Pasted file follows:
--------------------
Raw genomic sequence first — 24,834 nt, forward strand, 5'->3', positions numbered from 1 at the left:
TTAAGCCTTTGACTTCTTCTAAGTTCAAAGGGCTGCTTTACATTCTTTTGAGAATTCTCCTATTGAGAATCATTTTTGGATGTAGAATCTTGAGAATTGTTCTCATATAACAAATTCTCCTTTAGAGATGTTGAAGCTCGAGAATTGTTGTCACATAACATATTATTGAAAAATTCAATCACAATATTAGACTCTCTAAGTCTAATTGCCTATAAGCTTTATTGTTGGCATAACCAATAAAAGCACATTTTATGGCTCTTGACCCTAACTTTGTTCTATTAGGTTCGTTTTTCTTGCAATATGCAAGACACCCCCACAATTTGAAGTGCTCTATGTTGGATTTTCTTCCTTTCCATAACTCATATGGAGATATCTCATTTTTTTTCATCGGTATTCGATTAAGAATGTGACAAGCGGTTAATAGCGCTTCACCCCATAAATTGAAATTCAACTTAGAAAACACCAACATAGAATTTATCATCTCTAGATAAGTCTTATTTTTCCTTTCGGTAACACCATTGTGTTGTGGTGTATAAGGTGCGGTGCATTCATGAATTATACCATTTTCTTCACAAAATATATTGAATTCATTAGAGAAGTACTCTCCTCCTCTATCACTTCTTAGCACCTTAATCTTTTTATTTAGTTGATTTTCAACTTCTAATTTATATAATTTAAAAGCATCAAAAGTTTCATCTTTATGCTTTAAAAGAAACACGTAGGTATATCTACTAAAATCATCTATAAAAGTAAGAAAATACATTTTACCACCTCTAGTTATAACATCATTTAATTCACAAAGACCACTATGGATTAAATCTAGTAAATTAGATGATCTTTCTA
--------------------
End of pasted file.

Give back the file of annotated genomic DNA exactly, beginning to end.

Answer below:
Raw genomic sequence first — 24,834 nt, forward strand, 5'->3', positions numbered from 1 at the left:
TTAAGCCTTTGACTTCTTCTAAGTTCAAAGGGCTGCTTTACATTCTTTTGAGAATTCTCCTATTGAGAATCATTTTTGGATGTAGAATCTTGAGAATTGTTCTCATATAACAAATTCTCCTTTAGAGATGTTGAAGCTCGAGAATTGTTGTCACATAACATATTATTGAAAAATTCAATCACAATATTAGACTCTCTAAGTCTAATTGCCTATAAGCTTTATTGTTGGCATAACCAATAAAAGCACATTTTATGGCTCTTGACCCTAACTTTGTTCTATTAGGTTCGTTTTTCTTGCAATATGCAAGACACCCCCACAATTTGAAGTGCTCTATGTTGGATTTTCTTCCTTTCCATAACTCATATGGAGATATCTCATTTTTTTTCATCGGTATTCGATTAAGAATGTGACAAGCGGTTAATAGCGCTTCACCCCATAAATTGAAATTCAACTTAGAAAACACCAACATAGAATTTATCATCTCTAGATAAGTCTTATTTTTCCTTTCGGTAACACCATTGTGTTGTGGTGTATAAGGTGCGGTGCATTCATGAATTATACCATTTTCTTCACAAAATATATTGAATTCATTAGAGAAGTACTCTCCTCCTCTATCACTTCTTAGCACCTTAATCTTTTTATTTAGTTGATTTTCAACTTCTAATTTATATAATTTAAAAGCATCAAAAGTTTCATCTTTATGCTTTAAAAGAAACACGTAGGTATATCTACTAAAATCATCTATAAAAGTAAGAAAATACATTTTACCACCTCTAGTTATAACATCATTTAATTCACAAAGACCACTATGGATTAAATCTAGTAAATTAGATGATCTTTCTA